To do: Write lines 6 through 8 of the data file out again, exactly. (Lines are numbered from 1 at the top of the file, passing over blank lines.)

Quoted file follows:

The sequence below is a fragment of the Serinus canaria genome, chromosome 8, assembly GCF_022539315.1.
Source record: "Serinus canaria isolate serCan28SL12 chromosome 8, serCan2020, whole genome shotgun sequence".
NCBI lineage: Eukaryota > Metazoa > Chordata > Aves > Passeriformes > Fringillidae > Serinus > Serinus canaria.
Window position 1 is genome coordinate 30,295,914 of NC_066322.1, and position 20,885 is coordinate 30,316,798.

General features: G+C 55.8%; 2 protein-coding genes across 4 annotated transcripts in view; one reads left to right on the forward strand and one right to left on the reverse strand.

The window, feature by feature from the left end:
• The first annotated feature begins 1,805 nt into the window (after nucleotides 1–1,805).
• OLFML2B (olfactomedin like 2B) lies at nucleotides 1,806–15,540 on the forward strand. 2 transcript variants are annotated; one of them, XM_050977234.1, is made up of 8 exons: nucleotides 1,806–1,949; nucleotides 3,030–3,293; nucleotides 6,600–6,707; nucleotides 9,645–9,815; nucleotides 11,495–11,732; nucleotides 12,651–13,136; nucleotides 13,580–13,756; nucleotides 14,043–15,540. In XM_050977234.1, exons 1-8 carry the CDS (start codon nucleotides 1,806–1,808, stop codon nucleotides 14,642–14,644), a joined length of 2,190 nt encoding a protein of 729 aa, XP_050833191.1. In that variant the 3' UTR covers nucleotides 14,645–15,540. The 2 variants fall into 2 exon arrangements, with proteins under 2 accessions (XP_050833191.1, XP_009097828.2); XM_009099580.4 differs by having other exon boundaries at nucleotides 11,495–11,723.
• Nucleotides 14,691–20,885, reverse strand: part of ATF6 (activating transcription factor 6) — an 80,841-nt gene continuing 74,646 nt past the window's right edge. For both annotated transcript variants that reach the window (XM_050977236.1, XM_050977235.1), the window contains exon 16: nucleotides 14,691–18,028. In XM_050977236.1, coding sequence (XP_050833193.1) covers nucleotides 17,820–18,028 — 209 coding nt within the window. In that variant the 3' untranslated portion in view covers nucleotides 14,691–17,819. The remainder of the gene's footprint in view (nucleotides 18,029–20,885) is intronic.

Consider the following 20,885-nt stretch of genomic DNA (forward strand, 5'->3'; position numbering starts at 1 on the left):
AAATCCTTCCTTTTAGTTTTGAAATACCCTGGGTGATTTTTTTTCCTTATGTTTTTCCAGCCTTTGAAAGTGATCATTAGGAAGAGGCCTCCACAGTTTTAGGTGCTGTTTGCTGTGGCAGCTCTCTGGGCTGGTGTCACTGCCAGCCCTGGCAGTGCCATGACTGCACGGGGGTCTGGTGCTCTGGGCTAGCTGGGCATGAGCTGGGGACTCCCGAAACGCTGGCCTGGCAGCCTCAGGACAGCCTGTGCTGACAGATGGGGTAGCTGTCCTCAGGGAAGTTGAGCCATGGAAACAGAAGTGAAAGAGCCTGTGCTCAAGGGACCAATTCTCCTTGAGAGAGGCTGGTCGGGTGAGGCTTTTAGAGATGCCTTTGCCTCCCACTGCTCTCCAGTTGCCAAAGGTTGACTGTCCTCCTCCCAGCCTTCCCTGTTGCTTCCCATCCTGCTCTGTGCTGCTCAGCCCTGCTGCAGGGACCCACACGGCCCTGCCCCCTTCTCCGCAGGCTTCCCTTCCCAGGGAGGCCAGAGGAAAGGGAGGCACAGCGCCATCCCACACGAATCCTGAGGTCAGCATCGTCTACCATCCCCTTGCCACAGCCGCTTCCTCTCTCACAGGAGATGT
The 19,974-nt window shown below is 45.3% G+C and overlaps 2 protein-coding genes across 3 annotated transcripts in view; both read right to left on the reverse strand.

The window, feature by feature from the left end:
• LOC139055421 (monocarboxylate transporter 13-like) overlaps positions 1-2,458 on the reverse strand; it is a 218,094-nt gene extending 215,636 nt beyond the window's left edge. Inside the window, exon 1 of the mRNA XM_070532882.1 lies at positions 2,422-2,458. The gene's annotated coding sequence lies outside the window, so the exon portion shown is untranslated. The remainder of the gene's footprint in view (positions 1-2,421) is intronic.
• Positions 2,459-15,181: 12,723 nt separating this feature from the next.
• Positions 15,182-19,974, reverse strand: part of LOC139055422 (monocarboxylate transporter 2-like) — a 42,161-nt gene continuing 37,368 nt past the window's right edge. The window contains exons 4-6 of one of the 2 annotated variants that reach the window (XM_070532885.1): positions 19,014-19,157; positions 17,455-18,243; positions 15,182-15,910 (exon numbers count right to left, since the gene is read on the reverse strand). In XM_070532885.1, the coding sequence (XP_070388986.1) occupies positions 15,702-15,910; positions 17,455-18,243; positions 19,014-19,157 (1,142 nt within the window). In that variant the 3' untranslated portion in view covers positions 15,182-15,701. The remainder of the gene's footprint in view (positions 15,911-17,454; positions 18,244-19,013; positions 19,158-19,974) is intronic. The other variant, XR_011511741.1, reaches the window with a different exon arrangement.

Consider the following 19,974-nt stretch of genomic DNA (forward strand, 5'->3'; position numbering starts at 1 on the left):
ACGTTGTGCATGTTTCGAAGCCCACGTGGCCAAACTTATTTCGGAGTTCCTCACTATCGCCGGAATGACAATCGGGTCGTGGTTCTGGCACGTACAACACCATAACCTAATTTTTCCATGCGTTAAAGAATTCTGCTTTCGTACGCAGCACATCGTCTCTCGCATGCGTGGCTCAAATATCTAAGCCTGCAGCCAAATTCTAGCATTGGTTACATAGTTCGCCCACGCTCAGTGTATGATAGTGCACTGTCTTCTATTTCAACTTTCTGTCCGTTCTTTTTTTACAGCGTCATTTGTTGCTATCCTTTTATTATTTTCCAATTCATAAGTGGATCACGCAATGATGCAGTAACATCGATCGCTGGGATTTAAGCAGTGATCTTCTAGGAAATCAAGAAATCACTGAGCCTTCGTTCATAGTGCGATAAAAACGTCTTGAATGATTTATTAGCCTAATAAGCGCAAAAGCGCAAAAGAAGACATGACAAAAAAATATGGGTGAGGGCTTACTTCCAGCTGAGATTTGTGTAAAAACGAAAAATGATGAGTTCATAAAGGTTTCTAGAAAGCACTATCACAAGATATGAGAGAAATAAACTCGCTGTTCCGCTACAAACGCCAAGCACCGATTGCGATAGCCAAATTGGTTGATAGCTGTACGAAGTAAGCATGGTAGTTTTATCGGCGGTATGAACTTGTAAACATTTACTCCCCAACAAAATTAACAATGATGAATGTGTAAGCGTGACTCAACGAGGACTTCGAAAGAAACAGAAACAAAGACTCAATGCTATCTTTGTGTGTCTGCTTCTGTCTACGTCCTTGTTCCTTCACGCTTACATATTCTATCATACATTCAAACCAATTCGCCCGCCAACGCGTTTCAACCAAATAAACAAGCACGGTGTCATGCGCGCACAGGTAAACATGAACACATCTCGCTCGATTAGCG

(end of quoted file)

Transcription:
The window, feature by feature from the left end:
• The first annotated feature begins 1,805 nt into the window (after nucleotides 1–1,805).
• OLFML2B (olfactomedin like 2B) lies at nucleotides 1,806–15,540 on the forward strand. 2 transcript variants are annotated; one of them, XM_050977234.1, is made up of 8 exons: nucleotides 1,806–1,949; nucleotides 3,030–3,293; nucleotides 6,600–6,707; nucleotides 9,645–9,815; nucleotides 11,495–11,732; nucleotides 12,651–13,136; nucleotides 13,580–13,756; nucleotides 14,043–15,540. In XM_050977234.1, exons 1-8 carry the CDS (start codon nucleotides 1,806–1,808, stop codon nucleotides 14,642–14,644), a joined length of 2,190 nt encoding a protein of 729 aa, XP_050833191.1. In that variant the 3' UTR covers nucleotides 14,645–15,540. The 2 variants fall into 2 exon arrangements, with proteins under 2 accessions (XP_050833191.1, XP_009097828.2); XM_009099580.4 differs by having other exon boundaries at nucleotides 11,495–11,723.